I was nervous, beating myself up about what I had done, what would happen. At the end of the day I was called to his office, he had made me wait and I had spent that day talking to other employees, trying to understand where I had gone wrong. It had been a simple mistyped line of code which sent a massive print job out totally wrong. I learn how I should have done it and I fretted.

My boss asked me to step into his office, he asked me to sit down. “Do you know what you did?” I babbled, yes, I had been stupid, I had not double-checked or asked for advice when I was doing something I had not really understood. It was totally my fault. He paused. “Will you do that again?” Of course I told him I would not, I would always double check, ask for help and not try to be so clever when I was not!

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“Okay…”

That was it. I paused and asked, should I clear my desk. He smiled. “You have learnt a valuable lesson, I can be sure that you will never make a mistake like that again. Why would I want to get rid of an employee who knows that?”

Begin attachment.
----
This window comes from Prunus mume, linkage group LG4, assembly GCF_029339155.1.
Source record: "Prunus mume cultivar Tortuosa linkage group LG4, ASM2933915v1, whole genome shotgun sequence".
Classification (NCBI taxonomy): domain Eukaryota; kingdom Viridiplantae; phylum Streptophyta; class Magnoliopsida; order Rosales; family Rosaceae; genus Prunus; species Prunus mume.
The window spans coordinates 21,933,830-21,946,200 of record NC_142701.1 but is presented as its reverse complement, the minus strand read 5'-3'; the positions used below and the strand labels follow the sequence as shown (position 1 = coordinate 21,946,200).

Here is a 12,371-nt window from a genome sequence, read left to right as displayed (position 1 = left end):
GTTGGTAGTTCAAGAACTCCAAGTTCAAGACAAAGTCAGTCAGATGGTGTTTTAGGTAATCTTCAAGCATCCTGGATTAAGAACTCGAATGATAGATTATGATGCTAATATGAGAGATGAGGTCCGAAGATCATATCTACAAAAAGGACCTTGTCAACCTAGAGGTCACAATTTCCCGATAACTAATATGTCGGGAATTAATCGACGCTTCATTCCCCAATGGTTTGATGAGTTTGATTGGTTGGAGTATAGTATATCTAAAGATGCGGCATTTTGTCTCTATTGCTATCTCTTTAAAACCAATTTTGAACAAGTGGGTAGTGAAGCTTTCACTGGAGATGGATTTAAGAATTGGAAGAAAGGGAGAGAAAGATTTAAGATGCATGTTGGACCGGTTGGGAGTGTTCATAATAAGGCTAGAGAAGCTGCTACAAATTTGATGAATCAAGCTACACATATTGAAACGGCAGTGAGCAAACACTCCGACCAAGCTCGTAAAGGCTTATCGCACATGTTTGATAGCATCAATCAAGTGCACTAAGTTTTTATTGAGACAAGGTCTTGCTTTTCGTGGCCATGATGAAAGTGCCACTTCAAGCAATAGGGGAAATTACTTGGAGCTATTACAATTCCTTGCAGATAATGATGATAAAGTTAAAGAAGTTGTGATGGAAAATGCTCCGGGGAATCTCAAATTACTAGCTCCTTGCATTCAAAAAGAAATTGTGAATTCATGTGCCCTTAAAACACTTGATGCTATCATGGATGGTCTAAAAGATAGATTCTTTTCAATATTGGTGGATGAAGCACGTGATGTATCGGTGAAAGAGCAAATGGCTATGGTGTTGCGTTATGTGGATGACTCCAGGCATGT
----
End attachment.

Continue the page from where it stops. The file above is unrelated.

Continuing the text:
I stayed with that company for many years, the way I was treated was a real object lesson in good management. Sadly, far too many poor managers exist out there.

The Complete Catalogue of Bad Managers

The Bully

My first boss fitted into the classic bully class. This is so often the ‘old school’ management by power style. I encountered this style again in the retail sector where one manager felt the only way to get the best from staff was to bawl and yell.

However, like so many bullies you will often find that this can be someone who either knows no better or is under stress and they are themselves running scared of the situation they have found themselves in.

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The Invisible Boss

This can either present itself as management from afar (usually the golf course or ‘important meetings) or just a boss who is too busy being important to deal with their staff.

It can feel refreshing as you will often have almost total freedom with your manager taking little or no interest in your activities, however you will soon find that you also lack the support that a good manager will provide. Without direction you may feel you are doing well just to find that you are not delivering against expectations you were not told about and suddenly it is all your fault.

The Micro Manager

The frustration of having a manager who feels the need to be involved in everything you do. The polar opposite to the Invisible Boss you will feel that there is no trust in your work as they will want to meddle in everything you do.

Dealing with the micro-manager can be difficult. Often their management style comes from their own insecurity. You can try confronting them, tell them that you can do your job however in many cases this will not succeed and can in fact make things worse.